On her motion, respondent contends that the disputed items in petitioner's supplemental notice fail to be narrowly tailored and, as such, constitute a "fishing expedition." In support, respondent annexes her affidavit claiming that the items relating to social media have no bearing on her succession defense. Moreover, respondent asserts that the Bad Girls Club was a controversial reality television show that critics have described as "horrible" and "tasteless without merit" and that the petitioner's demand for information on this issue is meant to "smear her in the eyes of the Court." Lastly, respondent argues that compelling authorizations for tax returns, if any, during the relevant period is unnecessary since her unsworn statement that she "did not file" them is sufficient.

In opposition and in support of its cross-motion, petitioner argues that the contract with the Bad Girls Club, social media posts by herself or as Benze Lohan, and documents in connection with the abovementioned third-party entities are relevant because they will show respondent's "travel and endeavors." In support, petitioner annexes copies of online posts containing photographs and flyers ostensibly of and comments made by "Benze Lohan" on the public portion of her social media accounts, both within and outside of the relevant period. Many of these posts, however, do not include a location. Lastly, petitioner argues that respondent's self-serving denial that she did not file taxes during the relevant period is insufficient.


In a summary proceeding, discovery is not obtainable by right; rather, leave must be granted by the court (see CPLR § 408 ).

82 N.Y.S.3d 814

However, "[n]otwithstanding the general sentiment that discovery is antithetical to the purposes of special proceedings, the courts have repeatedly approved discovery in cases arising from disputed claims to tenancy where the facts concerning a tenant's residence and the use made of leased premises are peculiarly within the tenant's knowledge" (see Quality and Ruskin Assoc. v. London , 8 Misc.3d 102, 103, 800 N.Y.S.2d 259 [App. Term 2005] ). Moreover, "although discovery may delay resolution of this summary proceeding, there is no prejudice as the landlords have decided that clarification of the facts is preferable to a quick resolution" (see Malafis v. Garcia , 2002 N.Y. Slip Op. 40180(U), 3, 2002 WL 1058589 [App. Term, 2d Dept.2002] ). Here, it is undisputed that petitioner obtained leave for discovery under the prior, so-ordered stipulations.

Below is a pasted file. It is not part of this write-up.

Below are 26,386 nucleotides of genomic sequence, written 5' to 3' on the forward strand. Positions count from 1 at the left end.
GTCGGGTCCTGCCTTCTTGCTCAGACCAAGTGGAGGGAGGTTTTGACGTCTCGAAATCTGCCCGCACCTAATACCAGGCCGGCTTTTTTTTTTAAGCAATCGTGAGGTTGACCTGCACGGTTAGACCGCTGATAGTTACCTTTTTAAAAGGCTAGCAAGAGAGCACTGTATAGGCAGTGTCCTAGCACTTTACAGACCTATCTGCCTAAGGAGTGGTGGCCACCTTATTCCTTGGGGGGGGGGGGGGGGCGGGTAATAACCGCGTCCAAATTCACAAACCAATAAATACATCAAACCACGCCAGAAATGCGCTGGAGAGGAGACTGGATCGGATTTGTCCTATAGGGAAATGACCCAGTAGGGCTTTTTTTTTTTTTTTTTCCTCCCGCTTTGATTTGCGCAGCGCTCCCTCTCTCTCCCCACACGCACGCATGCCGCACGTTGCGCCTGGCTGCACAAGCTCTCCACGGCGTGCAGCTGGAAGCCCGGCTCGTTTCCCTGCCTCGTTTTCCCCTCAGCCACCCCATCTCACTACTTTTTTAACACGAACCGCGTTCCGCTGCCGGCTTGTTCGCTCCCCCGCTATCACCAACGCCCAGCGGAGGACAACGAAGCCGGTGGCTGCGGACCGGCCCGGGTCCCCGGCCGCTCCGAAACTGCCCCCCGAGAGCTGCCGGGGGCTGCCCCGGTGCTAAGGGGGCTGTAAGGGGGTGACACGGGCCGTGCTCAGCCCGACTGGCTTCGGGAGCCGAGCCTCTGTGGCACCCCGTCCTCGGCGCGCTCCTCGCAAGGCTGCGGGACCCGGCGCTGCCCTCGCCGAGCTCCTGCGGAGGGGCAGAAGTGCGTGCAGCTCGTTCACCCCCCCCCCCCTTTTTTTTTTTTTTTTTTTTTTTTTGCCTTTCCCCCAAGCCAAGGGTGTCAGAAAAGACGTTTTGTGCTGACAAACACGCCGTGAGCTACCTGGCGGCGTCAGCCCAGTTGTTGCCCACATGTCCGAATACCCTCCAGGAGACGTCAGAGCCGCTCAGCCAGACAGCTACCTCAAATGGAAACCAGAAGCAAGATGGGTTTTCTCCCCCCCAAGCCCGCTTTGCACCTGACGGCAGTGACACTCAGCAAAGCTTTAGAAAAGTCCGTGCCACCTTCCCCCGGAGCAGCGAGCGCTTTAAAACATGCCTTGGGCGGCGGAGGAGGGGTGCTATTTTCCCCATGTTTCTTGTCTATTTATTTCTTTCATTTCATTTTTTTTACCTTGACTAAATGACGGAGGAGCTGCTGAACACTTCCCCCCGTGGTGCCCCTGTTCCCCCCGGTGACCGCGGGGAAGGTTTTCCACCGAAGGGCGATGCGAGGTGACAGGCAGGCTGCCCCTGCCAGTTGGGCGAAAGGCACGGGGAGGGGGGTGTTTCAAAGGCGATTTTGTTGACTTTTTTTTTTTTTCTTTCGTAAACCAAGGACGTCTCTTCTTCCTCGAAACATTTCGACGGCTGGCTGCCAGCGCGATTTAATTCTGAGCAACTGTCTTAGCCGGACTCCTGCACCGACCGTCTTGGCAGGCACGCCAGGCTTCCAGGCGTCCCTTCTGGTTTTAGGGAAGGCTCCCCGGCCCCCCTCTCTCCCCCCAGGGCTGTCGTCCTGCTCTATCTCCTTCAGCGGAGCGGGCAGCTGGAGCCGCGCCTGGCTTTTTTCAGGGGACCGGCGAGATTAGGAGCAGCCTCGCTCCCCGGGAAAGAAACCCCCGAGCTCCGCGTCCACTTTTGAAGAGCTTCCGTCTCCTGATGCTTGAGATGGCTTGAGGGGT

Once leave for discovery has been granted, general principles governing disclosure apply (see e.g. Pavel , 21 Misc.3d 143(A), 880 N.Y.S.2d 225 [App. Term, 2d Dept.2008] ; Quality and Ruskin Assoc. v. London , 8 Misc.3d 102, 104–05, 800 N.Y.S.2d 259 [App. Term, 2d Dept. 2005] ). That is, "[a] party seeking discovery must satisfy the threshold requirement that the request is reasonably calculated to yield information that is "material and necessary"—i.e. relevant ..." ( Forman v. Henkin , 30 N.Y.3d 656, 93 N.E.3d 882 [2018] ; see generally CPLR § 3101 ). However, "[u]nder our discovery statutes and caselaw, competing interests must always be balanced; the need for discovery must be weighed against any special burden to be borne by the opposing party" (id ). These special burdens include whether the discovery sought is overbroad, burdensome, or palpably improper (see Quality and Ruskin Assoc. , 8 Misc.3d at 104–05, 800 N.Y.S.2d 259 ). Thus, CPLR § 3103 allows the court on its own initiative or upon motion to make a protective order denying or otherwise regulating the use of any discovery device to prevent "unreasonable annoyance, expense, embarrassment, disadvantage, or other prejudice to any person or the courts."

The caselaw on social media discovery had, until recently, required that the party seeking disclosure establish a "factual predicate," that is, information which "contradicts or conflicts with claims [by the party against whom discovery is sought]" (see Richards v. Hertz Corp. , 100 A.D.3d 728, 953 N.Y.S.2d 654 [2d Dept. 2012] ; Tapp v. New York State Urban Dev. Corp , 102 A.D.3d 620, 958 N.Y.S.2d 392 [1st Dept. 2013] ; Kregg v. Maldonado , 98 A.D.3d 1289, 1290, 951 N.Y.S.2d 301 [4th Dept. 2012] ). Moreover, parties were restricted to viewing the public portions of the accountholder's social media page to ferret out a basis warranting disclosure of the accountholder's private profile (see Richards v. Hertz Corp. , 100 A.D.3d 728, 729–730, 953 N.Y.S.2d 654 ; Spearin v. Linmar , 129 A.D.3d 528, 528, 11 N.Y.S.3d 156 [1st Dept. 2015] ; ...

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  • Dep't of Hous. Pres. & Dev. of N.Y. v. Simply Better Apartment Homes
    • United States
    • New York Civil Court
    • June 4, 2020
    ...2, 6 and 7 of parts II and III of the discovery demand is granted as to the entirety of the item. (see Renaissance Equity Holdings LLC v. Webber , 61 Misc 3d 298, 309, 82 NYS3d 810 [Civ Ct, Kings County 2018] ["Although palpably improper demands may be struck as a whole, the better course i......